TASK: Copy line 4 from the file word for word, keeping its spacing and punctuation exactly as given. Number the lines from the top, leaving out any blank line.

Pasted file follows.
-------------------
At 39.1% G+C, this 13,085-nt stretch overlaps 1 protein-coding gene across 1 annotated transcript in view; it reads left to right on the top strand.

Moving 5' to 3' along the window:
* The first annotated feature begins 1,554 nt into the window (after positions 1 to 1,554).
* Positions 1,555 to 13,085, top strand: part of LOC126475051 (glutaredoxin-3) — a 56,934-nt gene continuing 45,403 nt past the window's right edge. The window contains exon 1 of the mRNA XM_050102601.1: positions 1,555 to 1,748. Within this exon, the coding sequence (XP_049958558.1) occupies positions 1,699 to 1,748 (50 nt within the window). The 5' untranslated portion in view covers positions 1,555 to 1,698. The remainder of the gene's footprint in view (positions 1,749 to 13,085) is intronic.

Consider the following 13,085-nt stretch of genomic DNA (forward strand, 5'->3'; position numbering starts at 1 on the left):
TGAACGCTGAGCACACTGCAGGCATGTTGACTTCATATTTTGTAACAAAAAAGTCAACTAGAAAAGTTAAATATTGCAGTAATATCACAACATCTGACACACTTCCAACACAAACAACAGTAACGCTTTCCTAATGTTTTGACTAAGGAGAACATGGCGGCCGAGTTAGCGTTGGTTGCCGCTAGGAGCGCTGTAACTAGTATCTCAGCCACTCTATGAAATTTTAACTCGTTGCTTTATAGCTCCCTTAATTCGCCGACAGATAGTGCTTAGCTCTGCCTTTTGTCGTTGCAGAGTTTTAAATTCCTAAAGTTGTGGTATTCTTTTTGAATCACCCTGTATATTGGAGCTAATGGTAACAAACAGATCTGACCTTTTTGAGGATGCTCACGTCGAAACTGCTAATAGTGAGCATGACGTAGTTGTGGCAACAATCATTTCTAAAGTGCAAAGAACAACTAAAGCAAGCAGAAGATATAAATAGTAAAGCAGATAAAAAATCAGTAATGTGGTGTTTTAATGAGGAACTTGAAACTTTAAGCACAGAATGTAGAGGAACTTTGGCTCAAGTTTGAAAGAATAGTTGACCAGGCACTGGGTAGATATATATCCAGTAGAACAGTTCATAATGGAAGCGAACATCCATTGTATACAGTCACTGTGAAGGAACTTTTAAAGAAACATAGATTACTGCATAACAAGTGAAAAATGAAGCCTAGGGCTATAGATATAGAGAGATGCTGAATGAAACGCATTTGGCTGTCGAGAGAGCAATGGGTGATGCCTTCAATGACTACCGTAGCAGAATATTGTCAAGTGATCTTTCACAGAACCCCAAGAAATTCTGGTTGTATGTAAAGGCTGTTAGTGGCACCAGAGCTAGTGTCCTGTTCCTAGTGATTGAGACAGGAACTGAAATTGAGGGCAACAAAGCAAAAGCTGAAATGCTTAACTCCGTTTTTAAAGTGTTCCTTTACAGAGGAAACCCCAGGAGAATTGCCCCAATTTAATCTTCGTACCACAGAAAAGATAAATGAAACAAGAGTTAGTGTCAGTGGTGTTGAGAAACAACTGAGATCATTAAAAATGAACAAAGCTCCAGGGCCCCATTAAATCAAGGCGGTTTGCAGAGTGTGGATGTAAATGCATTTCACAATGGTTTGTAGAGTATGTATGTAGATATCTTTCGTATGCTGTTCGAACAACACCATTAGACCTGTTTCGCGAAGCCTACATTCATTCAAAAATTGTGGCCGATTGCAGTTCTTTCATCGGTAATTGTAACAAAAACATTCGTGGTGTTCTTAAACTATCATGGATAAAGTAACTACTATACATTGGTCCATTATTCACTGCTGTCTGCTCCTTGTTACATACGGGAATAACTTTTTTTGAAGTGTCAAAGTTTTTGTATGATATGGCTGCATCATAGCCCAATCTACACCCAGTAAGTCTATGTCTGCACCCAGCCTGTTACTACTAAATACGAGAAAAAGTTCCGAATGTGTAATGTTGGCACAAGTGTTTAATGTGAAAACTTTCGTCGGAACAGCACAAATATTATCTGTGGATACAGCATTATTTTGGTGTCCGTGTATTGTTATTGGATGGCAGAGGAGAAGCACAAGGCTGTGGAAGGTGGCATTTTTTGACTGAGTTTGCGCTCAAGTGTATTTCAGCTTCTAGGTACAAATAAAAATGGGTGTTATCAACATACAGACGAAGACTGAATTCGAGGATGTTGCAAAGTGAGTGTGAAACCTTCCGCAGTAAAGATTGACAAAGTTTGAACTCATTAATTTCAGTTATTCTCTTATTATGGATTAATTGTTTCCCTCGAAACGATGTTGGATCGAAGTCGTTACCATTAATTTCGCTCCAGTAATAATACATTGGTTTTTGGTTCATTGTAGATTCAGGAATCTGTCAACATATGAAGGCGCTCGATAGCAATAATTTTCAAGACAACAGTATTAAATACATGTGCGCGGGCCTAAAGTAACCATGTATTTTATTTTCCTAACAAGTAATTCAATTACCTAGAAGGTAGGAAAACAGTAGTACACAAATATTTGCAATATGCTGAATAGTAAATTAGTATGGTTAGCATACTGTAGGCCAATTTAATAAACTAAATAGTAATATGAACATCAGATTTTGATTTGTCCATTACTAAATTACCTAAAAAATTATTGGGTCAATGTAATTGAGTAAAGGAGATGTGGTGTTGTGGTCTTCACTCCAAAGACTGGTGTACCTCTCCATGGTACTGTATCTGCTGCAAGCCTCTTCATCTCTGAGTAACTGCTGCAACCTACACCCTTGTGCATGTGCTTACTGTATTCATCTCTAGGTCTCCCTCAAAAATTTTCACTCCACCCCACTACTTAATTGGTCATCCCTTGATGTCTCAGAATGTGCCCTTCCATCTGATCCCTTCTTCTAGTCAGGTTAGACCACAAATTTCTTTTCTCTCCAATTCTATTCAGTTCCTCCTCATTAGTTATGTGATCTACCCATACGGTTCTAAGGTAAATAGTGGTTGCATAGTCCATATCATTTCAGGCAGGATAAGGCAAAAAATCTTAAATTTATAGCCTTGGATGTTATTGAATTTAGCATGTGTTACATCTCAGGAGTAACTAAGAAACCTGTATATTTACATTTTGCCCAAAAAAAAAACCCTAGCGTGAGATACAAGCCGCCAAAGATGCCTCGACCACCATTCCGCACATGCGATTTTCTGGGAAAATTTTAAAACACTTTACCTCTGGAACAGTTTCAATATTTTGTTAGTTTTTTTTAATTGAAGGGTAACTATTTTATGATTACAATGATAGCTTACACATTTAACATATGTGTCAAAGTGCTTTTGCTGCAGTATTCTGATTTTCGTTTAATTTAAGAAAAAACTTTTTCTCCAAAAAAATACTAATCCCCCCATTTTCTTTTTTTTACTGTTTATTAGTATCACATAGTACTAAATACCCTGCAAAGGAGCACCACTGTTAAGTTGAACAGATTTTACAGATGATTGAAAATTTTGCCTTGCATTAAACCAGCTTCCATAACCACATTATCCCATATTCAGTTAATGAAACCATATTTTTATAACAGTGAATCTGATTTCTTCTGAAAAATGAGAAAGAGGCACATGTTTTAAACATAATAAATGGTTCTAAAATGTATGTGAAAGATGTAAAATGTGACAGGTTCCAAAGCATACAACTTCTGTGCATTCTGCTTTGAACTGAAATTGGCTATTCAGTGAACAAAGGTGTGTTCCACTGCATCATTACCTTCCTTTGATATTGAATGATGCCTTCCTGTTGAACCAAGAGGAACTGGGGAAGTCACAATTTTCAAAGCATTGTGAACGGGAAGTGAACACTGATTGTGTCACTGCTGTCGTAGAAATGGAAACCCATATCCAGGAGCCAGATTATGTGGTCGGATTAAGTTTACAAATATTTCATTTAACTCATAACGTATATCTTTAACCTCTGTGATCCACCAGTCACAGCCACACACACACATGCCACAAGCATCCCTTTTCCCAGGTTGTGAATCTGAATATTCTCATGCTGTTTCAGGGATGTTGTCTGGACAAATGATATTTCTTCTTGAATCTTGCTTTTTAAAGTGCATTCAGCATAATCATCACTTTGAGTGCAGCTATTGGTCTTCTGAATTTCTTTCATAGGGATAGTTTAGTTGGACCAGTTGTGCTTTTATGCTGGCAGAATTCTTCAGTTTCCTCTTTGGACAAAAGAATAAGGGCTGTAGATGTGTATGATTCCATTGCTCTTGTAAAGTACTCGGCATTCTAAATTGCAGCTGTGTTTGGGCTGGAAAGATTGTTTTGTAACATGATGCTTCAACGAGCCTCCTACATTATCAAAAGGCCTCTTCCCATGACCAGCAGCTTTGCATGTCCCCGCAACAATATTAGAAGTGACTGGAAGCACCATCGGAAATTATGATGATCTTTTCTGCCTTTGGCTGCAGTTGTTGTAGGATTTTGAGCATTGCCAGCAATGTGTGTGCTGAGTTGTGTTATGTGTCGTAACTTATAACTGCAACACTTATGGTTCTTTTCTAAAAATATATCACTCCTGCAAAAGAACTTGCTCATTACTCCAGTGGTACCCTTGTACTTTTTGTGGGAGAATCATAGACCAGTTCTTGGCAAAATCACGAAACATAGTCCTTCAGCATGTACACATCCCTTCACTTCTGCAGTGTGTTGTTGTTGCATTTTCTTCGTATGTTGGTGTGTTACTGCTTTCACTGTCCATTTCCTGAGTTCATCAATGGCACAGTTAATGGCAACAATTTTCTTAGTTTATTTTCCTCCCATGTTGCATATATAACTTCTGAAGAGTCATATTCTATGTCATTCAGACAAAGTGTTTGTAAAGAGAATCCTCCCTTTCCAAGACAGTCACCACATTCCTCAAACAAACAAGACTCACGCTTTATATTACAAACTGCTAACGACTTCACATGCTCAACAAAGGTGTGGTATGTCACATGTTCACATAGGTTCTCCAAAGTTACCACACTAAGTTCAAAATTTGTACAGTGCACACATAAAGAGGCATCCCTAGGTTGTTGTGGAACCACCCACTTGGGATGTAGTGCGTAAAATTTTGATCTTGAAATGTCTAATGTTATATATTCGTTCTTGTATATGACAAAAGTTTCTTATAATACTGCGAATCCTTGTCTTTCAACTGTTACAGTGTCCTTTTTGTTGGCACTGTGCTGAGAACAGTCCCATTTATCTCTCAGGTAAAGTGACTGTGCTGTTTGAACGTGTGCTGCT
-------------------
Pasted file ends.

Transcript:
* Positions 1,555 to 13,085, top strand: part of LOC126475051 (glutaredoxin-3) — a 56,934-nt gene continuing 45,403 nt past the window's right edge. The window contains exon 1 of the mRNA XM_050102601.1: positions 1,555 to 1,748. Within this exon, the coding sequence (XP_049958558.1) occupies positions 1,699 to 1,748 (50 nt within the window). The 5' untranslated portion in view covers positions 1,555 to 1,698. The remainder of the gene's footprint in view (positions 1,749 to 13,085) is intronic.